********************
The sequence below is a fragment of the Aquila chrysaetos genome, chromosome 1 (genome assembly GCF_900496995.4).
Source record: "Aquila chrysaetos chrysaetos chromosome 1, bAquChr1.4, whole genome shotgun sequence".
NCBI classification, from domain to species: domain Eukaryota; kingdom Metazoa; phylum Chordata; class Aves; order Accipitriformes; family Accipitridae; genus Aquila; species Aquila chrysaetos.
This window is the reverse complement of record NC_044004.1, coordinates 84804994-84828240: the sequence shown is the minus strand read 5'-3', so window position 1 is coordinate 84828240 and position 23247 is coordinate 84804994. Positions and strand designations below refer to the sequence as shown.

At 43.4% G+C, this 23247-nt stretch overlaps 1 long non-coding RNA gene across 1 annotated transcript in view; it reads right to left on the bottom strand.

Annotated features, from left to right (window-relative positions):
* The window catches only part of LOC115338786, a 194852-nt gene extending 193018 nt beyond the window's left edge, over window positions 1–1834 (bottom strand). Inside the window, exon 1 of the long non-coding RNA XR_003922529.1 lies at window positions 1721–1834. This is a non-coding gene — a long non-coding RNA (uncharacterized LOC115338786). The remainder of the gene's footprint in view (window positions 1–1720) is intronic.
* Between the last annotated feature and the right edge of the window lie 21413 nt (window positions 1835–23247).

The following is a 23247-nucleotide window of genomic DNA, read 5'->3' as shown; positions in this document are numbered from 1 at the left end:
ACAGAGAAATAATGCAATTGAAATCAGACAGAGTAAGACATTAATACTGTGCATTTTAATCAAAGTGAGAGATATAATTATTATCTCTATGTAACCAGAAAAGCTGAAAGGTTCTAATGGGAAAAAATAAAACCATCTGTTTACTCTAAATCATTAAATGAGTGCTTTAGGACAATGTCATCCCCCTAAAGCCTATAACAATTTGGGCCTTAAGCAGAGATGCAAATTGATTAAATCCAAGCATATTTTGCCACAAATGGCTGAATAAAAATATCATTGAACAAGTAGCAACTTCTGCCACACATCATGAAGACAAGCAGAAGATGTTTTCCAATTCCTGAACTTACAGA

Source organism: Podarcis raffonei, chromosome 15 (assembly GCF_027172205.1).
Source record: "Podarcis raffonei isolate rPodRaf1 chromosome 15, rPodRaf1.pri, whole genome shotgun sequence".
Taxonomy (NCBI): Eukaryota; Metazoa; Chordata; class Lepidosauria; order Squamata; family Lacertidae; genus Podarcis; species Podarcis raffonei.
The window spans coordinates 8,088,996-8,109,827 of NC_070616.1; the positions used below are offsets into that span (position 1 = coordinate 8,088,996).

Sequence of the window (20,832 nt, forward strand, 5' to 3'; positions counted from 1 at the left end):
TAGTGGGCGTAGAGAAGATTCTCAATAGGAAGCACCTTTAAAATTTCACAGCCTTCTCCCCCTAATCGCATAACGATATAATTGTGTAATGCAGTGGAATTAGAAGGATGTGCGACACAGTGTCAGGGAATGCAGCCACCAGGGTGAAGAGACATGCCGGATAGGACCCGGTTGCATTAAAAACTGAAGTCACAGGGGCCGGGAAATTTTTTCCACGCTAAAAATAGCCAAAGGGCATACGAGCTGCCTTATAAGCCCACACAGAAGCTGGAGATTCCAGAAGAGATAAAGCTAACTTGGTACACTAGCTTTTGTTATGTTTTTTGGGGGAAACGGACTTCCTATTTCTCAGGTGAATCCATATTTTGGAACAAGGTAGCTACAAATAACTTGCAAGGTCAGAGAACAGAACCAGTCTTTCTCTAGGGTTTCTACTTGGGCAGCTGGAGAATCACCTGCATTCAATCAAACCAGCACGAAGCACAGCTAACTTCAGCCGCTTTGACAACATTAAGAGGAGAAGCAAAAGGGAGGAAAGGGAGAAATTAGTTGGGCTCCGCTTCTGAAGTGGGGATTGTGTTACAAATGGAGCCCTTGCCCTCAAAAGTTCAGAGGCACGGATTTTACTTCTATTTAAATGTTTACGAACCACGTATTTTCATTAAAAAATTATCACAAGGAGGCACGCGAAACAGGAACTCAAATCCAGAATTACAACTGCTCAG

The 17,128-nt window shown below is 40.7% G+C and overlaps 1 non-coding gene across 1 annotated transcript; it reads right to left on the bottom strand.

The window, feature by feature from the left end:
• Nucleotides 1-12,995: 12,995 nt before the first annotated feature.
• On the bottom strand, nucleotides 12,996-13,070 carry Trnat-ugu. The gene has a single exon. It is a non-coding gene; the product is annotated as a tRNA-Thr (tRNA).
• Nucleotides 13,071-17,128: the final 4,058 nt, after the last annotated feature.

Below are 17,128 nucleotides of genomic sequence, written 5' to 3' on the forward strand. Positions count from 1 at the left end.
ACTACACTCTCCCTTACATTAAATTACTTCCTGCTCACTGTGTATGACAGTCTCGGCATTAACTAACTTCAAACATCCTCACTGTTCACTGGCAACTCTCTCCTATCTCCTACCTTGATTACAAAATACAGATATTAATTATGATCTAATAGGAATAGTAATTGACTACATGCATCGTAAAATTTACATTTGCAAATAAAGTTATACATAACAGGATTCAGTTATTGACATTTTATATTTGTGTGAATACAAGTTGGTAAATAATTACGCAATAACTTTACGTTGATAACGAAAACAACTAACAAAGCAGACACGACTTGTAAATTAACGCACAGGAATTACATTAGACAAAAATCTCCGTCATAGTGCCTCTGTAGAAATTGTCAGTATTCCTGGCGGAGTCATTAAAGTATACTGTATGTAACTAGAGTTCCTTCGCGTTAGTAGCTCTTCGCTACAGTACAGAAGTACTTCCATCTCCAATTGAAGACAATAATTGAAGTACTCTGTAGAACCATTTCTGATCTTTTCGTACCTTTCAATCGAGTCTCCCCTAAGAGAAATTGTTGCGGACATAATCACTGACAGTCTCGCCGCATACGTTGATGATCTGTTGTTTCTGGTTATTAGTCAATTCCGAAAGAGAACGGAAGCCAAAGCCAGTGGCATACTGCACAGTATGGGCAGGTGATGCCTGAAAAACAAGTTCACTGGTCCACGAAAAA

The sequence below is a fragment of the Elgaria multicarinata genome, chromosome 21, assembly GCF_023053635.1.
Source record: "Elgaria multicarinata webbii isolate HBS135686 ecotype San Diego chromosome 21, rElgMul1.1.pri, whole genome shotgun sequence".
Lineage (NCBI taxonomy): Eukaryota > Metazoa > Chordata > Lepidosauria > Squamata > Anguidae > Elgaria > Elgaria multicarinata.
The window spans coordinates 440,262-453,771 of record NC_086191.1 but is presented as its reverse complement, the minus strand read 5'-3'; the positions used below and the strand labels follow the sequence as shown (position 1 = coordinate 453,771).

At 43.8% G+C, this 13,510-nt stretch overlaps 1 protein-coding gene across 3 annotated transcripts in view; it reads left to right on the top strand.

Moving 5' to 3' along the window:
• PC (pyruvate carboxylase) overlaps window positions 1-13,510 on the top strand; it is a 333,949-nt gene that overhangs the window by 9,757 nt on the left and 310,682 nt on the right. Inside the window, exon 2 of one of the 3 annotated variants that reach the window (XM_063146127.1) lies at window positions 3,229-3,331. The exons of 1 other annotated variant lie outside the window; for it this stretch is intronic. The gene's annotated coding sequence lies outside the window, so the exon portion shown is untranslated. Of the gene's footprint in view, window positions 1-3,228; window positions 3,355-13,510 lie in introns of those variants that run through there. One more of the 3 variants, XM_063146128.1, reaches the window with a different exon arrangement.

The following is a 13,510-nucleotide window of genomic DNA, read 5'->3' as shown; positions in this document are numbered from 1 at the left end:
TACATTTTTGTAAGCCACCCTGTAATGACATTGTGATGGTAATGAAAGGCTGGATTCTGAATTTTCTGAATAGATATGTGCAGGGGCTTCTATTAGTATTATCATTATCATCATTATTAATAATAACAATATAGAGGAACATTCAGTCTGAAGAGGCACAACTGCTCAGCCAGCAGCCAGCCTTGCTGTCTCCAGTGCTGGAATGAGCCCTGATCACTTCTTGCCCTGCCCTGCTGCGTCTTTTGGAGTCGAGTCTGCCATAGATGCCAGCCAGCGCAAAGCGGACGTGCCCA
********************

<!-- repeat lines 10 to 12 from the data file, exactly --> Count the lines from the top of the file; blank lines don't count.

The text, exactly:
ACAGAGAAATAATGCAATTGAAATCAGACAGAGTAAGACATTAATACTGTGCATTTTAATCAAAGTGAGAGATATAATTATTATCTCTATGTAACCAGAAAAGCTGAAAGGTTCTAATGGGAAAAAATAAAACCATCTGTTTACTCTAAATCATTAAATGAGTGCTTTAGGACAATGTCATCCCCCTAAAGCCTATAACAATTTGGGCCTTAAGCAGAGATGCAAATTGATTAAATCCAAGCATATTTTGCCACAAATGGCTGAATAAAAATATCATTGAACAAGTAGCAACTTCTGCCACACATCATGAAGACAAGCAGAAGATGTTTTCCAATTCCTGAACTTACAGA

Source organism: Podarcis raffonei, chromosome 15 (assembly GCF_027172205.1).
Source record: "Podarcis raffonei isolate rPodRaf1 chromosome 15, rPodRaf1.pri, whole genome shotgun sequence".